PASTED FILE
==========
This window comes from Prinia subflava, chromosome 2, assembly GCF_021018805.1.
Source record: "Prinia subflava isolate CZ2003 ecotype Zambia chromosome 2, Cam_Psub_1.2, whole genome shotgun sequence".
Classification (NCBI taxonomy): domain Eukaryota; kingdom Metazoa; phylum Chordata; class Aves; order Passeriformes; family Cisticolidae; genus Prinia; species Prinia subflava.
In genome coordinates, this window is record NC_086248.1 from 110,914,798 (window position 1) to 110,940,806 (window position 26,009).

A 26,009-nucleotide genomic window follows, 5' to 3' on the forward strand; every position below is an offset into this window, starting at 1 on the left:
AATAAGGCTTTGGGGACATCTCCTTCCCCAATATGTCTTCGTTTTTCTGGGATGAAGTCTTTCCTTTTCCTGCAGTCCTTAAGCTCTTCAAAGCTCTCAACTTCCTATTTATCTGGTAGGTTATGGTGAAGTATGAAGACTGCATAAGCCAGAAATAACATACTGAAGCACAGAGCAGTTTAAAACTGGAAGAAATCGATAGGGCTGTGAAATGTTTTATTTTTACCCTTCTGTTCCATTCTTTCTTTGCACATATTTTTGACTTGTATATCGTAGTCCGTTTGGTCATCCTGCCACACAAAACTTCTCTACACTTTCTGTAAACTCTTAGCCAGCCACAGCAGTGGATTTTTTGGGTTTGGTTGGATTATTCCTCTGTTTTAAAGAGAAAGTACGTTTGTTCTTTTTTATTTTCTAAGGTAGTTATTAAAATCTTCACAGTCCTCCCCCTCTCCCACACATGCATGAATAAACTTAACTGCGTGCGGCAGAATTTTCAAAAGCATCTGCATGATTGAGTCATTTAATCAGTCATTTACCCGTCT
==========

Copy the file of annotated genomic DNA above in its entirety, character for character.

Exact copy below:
This window comes from Prinia subflava, chromosome 2, assembly GCF_021018805.1.
Source record: "Prinia subflava isolate CZ2003 ecotype Zambia chromosome 2, Cam_Psub_1.2, whole genome shotgun sequence".
Classification (NCBI taxonomy): domain Eukaryota; kingdom Metazoa; phylum Chordata; class Aves; order Passeriformes; family Cisticolidae; genus Prinia; species Prinia subflava.
In genome coordinates, this window is record NC_086248.1 from 110,914,798 (window position 1) to 110,940,806 (window position 26,009).

A 26,009-nucleotide genomic window follows, 5' to 3' on the forward strand; every position below is an offset into this window, starting at 1 on the left:
AATAAGGCTTTGGGGACATCTCCTTCCCCAATATGTCTTCGTTTTTCTGGGATGAAGTCTTTCCTTTTCCTGCAGTCCTTAAGCTCTTCAAAGCTCTCAACTTCCTATTTATCTGGTAGGTTATGGTGAAGTATGAAGACTGCATAAGCCAGAAATAACATACTGAAGCACAGAGCAGTTTAAAACTGGAAGAAATCGATAGGGCTGTGAAATGTTTTATTTTTACCCTTCTGTTCCATTCTTTCTTTGCACATATTTTTGACTTGTATATCGTAGTCCGTTTGGTCATCCTGCCACACAAAACTTCTCTACACTTTCTGTAAACTCTTAGCCAGCCACAGCAGTGGATTTTTTGGGTTTGGTTGGATTATTCCTCTGTTTTAAAGAGAAAGTACGTTTGTTCTTTTTTATTTTCTAAGGTAGTTATTAAAATCTTCACAGTCCTCCCCCTCTCCCACACATGCATGAATAAACTTAACTGCGTGCGGCAGAATTTTCAAAAGCATCTGCATGATTGAGTCATTTAATCAGTCATTTACCCGTCT